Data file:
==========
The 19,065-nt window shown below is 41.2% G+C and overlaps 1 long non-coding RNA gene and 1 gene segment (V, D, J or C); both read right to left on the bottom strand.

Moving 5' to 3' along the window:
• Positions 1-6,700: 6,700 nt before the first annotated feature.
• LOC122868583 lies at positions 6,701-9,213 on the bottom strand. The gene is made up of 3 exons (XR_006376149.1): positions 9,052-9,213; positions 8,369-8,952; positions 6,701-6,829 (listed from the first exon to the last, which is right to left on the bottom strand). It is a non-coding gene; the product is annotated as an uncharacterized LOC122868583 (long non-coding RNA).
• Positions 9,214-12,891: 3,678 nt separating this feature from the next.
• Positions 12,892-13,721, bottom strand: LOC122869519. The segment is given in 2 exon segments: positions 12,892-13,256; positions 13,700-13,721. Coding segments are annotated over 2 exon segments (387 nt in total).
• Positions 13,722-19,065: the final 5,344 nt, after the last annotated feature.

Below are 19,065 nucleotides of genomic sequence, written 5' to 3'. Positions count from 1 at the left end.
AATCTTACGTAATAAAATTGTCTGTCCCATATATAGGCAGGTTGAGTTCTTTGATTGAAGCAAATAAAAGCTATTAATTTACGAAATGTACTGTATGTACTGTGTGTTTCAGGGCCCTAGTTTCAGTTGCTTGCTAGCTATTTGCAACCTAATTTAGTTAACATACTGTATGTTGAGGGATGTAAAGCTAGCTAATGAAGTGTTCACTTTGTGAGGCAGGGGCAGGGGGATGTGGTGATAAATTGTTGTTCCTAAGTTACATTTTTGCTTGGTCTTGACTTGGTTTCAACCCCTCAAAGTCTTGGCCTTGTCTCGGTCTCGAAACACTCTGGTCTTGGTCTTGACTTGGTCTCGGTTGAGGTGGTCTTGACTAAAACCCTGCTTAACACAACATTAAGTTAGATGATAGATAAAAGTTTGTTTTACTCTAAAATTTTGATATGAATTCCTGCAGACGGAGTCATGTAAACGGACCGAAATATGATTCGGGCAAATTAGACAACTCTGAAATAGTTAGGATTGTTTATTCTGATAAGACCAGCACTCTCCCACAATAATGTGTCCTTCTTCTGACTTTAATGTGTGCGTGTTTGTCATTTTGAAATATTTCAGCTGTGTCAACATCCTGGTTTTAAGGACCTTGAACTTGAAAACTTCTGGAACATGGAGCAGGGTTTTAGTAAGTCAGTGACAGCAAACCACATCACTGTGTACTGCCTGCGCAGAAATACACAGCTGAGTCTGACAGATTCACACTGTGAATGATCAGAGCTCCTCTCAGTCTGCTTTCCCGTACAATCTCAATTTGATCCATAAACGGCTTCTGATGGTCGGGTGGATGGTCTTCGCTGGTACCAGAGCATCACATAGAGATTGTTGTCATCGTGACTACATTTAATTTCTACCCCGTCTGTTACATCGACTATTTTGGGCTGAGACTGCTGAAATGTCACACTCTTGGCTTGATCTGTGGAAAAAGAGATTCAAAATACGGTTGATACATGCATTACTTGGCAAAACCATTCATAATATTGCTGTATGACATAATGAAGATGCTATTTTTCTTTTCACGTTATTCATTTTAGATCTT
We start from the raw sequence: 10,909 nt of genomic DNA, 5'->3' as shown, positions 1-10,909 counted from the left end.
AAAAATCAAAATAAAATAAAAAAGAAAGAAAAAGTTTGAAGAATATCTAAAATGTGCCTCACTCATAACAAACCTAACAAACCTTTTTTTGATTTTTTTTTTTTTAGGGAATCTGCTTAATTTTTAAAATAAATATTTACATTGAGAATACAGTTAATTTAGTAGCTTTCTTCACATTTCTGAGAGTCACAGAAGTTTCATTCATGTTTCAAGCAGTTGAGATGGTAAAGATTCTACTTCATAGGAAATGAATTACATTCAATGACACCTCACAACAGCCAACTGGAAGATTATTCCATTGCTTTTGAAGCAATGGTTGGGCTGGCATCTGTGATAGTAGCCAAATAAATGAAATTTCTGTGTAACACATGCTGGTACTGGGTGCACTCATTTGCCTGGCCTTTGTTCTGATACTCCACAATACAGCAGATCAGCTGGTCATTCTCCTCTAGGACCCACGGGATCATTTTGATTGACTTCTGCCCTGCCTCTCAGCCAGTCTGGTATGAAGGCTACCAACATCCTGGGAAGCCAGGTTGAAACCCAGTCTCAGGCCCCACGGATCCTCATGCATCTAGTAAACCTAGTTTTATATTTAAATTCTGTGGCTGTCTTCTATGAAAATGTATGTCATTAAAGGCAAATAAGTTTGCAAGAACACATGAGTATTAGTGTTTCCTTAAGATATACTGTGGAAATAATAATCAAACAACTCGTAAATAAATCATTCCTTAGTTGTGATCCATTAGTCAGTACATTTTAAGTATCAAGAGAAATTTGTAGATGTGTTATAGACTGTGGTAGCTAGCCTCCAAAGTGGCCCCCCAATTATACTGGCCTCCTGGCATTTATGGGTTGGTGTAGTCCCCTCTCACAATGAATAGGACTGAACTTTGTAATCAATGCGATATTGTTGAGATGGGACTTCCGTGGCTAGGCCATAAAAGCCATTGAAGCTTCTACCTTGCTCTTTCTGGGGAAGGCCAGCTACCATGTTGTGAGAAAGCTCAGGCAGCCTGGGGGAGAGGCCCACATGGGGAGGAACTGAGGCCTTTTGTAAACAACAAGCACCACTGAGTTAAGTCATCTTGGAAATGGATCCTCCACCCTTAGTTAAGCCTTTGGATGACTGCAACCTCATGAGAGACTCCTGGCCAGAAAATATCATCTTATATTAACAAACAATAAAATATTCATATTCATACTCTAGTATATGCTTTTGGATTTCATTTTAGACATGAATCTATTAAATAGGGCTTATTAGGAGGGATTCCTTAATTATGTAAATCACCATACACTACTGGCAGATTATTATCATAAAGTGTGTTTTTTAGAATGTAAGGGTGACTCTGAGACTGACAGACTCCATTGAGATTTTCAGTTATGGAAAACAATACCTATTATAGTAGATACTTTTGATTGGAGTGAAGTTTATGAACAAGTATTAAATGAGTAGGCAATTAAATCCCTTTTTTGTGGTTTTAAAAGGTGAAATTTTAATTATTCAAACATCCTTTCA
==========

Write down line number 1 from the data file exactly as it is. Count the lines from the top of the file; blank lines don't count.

The 19,065-nt window shown below is 41.2% G+C and overlaps 1 long non-coding RNA gene and 1 gene segment (V, D, J or C); both read right to left on the bottom strand.